Will the GPS satellite hit the Nudol?

Has Russia already won the arms race?

In the comments under my articles, I often see statements by people who are so sure of the miraculous properties of the latest Russian military developments that they are absolutely convinced of the impossibility of an attack on Russia. Therefore, when I touch upon military-economic issues, such people allow themselves ridicule. They, as a rule, cannot be convinced of anything: they have only a tinned throat for all counterarguments.

However, I was always interested in how such a worldview is formed and in what way. And here one of my friends on Facebook gave me the opportunity to satisfy my research curiosity.

It was a short record, I will give it in its entirety (without editing. - Ed.), Because it really perfectly demonstrates the cuisine in which "cheers-patriotism" is cooked:
Russia has tested Nudol - a missile capable of disarming the NATO army. The US government is alarmed by the successful tests of the Russian Nudol rocket, which is capable of destroying absolutely any satellite of a potential rival in Earth’s orbit. American analysts have prepared documents stating that Nudol flew 2000 km in just 15 minutes. Yes, not just flying, but hit the target.
The Pentagon is at a loss, because if these missiles come into service with the Russian army, then several of these missiles will be enough to completely disarm the NATO army. For this, Russia does not need to spend a lot of energy, just shoot down several satellites in orbit of the Earth. After that, the American army will be left without any connection.
The Russian Defense Ministry said that in the near future Nudol will be put into service with the Russian army, and they will only be designed to shoot down satellites that endanger the country. Unlike the United States, Russia has no selfish goals, it just wants to protect itself. Once again, the Russian Federation proves in practice that the second side comes out the winner in the arms race between the US and the Russian Federation.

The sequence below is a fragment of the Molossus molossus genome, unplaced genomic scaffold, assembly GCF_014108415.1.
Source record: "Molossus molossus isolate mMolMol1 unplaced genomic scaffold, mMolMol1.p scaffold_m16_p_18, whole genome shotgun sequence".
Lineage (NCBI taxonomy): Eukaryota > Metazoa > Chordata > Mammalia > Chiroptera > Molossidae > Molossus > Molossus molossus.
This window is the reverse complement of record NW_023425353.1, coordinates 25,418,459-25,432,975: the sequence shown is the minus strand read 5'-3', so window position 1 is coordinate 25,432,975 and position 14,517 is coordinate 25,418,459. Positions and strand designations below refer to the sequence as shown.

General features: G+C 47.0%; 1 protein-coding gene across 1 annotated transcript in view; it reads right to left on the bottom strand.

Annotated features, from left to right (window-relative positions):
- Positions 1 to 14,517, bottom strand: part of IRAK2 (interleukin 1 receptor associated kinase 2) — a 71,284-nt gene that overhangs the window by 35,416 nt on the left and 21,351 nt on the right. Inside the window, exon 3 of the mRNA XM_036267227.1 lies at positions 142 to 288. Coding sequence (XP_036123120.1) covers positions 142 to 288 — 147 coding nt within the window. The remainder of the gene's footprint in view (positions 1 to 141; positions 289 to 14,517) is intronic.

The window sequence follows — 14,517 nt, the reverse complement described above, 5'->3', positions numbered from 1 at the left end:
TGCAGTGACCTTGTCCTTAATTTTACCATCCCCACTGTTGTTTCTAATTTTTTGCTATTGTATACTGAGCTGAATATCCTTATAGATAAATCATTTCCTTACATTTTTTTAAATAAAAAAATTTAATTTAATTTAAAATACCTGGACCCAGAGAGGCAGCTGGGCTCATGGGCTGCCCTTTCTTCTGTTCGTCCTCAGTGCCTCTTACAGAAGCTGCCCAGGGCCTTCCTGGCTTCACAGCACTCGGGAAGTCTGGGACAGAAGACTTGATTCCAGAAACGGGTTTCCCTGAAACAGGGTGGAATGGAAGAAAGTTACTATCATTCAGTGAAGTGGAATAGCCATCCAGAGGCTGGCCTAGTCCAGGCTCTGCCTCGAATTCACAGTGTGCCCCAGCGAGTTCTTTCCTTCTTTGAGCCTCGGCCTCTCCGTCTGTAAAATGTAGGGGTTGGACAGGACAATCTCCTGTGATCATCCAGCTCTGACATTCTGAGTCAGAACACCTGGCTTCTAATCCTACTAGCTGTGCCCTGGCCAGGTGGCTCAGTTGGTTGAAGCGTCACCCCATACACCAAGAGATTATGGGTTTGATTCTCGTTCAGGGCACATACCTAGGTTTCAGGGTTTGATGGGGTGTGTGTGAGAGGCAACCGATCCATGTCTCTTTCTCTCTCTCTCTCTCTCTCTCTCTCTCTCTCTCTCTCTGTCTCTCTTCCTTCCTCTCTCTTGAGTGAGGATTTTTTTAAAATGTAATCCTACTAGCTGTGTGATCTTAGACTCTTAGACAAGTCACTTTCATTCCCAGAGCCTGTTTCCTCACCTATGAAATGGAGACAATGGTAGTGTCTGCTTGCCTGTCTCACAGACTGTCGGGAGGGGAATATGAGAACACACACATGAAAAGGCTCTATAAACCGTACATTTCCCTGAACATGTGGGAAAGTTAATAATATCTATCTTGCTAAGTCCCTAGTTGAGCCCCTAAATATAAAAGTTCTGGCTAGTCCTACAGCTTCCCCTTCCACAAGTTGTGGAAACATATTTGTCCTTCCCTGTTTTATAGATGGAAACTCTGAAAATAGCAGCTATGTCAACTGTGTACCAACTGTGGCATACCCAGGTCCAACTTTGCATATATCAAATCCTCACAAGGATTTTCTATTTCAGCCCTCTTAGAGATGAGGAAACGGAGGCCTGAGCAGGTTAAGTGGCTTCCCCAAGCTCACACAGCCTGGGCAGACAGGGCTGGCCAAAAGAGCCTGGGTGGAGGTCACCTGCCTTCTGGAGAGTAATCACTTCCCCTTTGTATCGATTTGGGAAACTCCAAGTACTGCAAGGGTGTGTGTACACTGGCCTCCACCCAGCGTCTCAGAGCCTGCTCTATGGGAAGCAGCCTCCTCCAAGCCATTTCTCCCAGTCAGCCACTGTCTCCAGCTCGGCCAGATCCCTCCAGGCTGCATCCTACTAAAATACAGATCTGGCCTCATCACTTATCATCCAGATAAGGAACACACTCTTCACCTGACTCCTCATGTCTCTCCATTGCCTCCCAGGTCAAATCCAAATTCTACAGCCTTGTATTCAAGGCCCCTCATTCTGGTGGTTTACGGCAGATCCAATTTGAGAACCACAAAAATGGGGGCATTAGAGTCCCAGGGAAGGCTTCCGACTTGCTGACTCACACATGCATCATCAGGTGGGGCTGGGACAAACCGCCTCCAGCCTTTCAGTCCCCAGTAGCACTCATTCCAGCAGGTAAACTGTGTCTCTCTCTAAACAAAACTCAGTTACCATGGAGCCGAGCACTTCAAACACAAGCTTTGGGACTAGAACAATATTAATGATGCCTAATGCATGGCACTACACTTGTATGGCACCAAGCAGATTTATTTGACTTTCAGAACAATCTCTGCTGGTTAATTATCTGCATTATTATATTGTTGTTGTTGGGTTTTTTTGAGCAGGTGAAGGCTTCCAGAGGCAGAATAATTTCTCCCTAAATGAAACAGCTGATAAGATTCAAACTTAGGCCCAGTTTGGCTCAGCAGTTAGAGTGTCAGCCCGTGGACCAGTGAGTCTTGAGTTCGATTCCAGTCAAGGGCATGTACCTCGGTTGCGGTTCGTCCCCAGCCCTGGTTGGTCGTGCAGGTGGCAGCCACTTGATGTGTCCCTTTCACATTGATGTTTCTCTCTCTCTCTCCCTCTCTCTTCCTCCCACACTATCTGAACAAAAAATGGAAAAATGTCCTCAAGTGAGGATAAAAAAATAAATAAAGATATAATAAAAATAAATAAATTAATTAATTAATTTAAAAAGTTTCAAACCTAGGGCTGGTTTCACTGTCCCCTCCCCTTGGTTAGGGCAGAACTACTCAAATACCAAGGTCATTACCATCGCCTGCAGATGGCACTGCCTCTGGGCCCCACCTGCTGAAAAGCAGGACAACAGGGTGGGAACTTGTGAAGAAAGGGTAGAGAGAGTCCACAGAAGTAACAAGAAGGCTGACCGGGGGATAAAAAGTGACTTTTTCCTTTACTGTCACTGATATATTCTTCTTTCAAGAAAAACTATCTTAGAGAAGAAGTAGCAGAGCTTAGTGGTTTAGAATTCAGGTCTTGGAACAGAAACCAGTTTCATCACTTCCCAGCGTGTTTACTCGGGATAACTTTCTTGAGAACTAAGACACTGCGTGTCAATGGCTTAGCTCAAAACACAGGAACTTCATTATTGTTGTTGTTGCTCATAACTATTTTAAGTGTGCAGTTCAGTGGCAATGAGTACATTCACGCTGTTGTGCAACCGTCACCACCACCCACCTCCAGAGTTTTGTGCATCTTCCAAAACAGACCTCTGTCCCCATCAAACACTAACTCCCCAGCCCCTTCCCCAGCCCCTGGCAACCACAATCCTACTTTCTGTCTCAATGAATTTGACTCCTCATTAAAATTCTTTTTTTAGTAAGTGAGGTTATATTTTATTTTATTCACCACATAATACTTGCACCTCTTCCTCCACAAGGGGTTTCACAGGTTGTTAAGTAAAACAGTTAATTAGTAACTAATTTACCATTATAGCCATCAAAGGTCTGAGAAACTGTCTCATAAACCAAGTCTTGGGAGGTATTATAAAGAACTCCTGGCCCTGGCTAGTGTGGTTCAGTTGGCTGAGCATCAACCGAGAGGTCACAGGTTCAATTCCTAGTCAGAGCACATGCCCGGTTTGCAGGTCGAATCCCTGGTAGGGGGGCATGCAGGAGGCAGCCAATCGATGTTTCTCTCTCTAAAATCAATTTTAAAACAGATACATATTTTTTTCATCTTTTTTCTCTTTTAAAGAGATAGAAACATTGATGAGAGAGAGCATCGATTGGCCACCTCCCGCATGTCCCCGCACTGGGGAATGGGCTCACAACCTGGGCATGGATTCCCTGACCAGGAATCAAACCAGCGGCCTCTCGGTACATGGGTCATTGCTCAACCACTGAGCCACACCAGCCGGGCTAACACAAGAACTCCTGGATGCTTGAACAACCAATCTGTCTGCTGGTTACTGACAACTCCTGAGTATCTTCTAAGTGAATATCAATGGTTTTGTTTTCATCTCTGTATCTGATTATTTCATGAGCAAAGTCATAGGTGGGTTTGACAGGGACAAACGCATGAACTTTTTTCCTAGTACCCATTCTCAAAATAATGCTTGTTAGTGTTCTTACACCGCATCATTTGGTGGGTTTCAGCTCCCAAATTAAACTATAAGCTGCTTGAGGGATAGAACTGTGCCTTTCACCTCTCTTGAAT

Miracle rocket

So far, little is known about the new A-235 Nudol rocket due to the fact that this is the latest development to be tested (on 30 on August 2019, a test launch took place at the Sary-Shagan training ground), and therefore its characteristics have not been disclosed.

According to Western estimates, a missile of this type can hit targets in space within a radius of about 1500 km from the start and at an altitude of up to 800 km. Probably, these estimates are close to the truth, since a comparison with existing missiles is usually used to assess the capabilities of new missiles. Even the geometrical dimensions of a rocket can provide some idea of ​​its capabilities. That is, a rocket can destroy a satellite in low Earth orbit.

The propagandists of "cheers-patriotism" rub their hands: since a rocket can bring down something in space, it means that it can be shot down by any satellite. And if it can bring down, then several of these missiles can bring down communication satellites or GPS, the US army will lose communication and navigation. Hooray, the enemy is crushed to dust!

It will not reach satellites

The whole problem, however, is that the communication satellites are in geostationary orbit. For example, the USA-243 satellite, the military communications satellite of the WGS (Wireband Global SATCOM) series, launched in May 2013, is accessing the GSO at an altitude of 35786 km. Satellites of the NAVSTAR system, which supports the GPS system, rotate in circular orbits at an altitude of 20180 km.

Visualization of the orbits of the GPS satellites (on the diagram on the left)

The capabilities of the A-235 will not be enough to deliver a warhead to this orbit sufficient to guarantee the destruction of a rather large communications or navigation satellite. Let's say that to throw 730 kg payload on GSO requires a rocket comparable to the Japanese H-II missile, with a launch weight of 289 tons. “Nudol” is much more modest: according to published data, its starting weight is 9,6 tons. So, “Nudol” will simply not reach the communication and navigation satellites.